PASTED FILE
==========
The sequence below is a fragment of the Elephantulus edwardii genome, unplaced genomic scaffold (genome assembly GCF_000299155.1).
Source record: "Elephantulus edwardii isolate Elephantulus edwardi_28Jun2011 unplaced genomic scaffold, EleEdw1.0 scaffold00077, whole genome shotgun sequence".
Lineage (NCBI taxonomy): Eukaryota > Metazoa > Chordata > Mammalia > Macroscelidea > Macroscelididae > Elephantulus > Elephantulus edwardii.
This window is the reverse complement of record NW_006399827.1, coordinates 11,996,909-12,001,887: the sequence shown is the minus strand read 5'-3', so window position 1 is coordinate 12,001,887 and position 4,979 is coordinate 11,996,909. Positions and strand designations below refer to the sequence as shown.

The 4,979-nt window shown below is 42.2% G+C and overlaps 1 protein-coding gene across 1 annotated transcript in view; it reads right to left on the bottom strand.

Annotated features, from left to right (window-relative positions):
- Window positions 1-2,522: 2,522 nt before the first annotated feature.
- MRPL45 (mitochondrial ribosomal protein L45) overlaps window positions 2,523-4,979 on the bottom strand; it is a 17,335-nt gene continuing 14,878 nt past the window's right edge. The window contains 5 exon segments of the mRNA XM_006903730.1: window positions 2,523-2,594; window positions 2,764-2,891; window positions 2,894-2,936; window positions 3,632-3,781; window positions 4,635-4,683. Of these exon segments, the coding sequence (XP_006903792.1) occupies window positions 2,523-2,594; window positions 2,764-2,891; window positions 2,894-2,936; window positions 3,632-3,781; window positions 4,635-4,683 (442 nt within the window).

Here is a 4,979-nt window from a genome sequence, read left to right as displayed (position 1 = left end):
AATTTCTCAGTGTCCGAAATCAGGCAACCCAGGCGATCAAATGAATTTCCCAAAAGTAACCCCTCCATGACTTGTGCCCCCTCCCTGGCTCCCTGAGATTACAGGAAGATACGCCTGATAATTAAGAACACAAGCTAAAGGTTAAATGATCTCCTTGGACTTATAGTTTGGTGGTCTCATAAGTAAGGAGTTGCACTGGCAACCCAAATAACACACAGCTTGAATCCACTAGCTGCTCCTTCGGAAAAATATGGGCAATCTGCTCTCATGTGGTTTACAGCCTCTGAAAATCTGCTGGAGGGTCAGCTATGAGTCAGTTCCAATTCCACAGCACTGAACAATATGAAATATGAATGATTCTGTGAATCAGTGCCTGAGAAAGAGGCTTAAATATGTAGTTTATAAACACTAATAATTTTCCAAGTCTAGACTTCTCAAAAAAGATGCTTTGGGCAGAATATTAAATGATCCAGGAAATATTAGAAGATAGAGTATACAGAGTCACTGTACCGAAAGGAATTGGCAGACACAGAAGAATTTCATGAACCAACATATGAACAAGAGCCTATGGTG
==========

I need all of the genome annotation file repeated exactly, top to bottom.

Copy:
The sequence below is a fragment of the Elephantulus edwardii genome, unplaced genomic scaffold (genome assembly GCF_000299155.1).
Source record: "Elephantulus edwardii isolate Elephantulus edwardi_28Jun2011 unplaced genomic scaffold, EleEdw1.0 scaffold00077, whole genome shotgun sequence".
Lineage (NCBI taxonomy): Eukaryota > Metazoa > Chordata > Mammalia > Macroscelidea > Macroscelididae > Elephantulus > Elephantulus edwardii.
This window is the reverse complement of record NW_006399827.1, coordinates 11,996,909-12,001,887: the sequence shown is the minus strand read 5'-3', so window position 1 is coordinate 12,001,887 and position 4,979 is coordinate 11,996,909. Positions and strand designations below refer to the sequence as shown.

The 4,979-nt window shown below is 42.2% G+C and overlaps 1 protein-coding gene across 1 annotated transcript in view; it reads right to left on the bottom strand.

Annotated features, from left to right (window-relative positions):
- Window positions 1-2,522: 2,522 nt before the first annotated feature.
- MRPL45 (mitochondrial ribosomal protein L45) overlaps window positions 2,523-4,979 on the bottom strand; it is a 17,335-nt gene continuing 14,878 nt past the window's right edge. The window contains 5 exon segments of the mRNA XM_006903730.1: window positions 2,523-2,594; window positions 2,764-2,891; window positions 2,894-2,936; window positions 3,632-3,781; window positions 4,635-4,683. Of these exon segments, the coding sequence (XP_006903792.1) occupies window positions 2,523-2,594; window positions 2,764-2,891; window positions 2,894-2,936; window positions 3,632-3,781; window positions 4,635-4,683 (442 nt within the window).

Here is a 4,979-nt window from a genome sequence, read left to right as displayed (position 1 = left end):
AATTTCTCAGTGTCCGAAATCAGGCAACCCAGGCGATCAAATGAATTTCCCAAAAGTAACCCCTCCATGACTTGTGCCCCCTCCCTGGCTCCCTGAGATTACAGGAAGATACGCCTGATAATTAAGAACACAAGCTAAAGGTTAAATGATCTCCTTGGACTTATAGTTTGGTGGTCTCATAAGTAAGGAGTTGCACTGGCAACCCAAATAACACACAGCTTGAATCCACTAGCTGCTCCTTCGGAAAAATATGGGCAATCTGCTCTCATGTGGTTTACAGCCTCTGAAAATCTGCTGGAGGGTCAGCTATGAGTCAGTTCCAATTCCACAGCACTGAACAATATGAAATATGAATGATTCTGTGAATCAGTGCCTGAGAAAGAGGCTTAAATATGTAGTTTATAAACACTAATAATTTTCCAAGTCTAGACTTCTCAAAAAAGATGCTTTGGGCAGAATATTAAATGATCCAGGAAATATTAGAAGATAGAGTATACAGAGTCACTGTACCGAAAGGAATTGGCAGACACAGAAGAATTTCATGAACCAACATATGAACAAGAGCCTATGGTG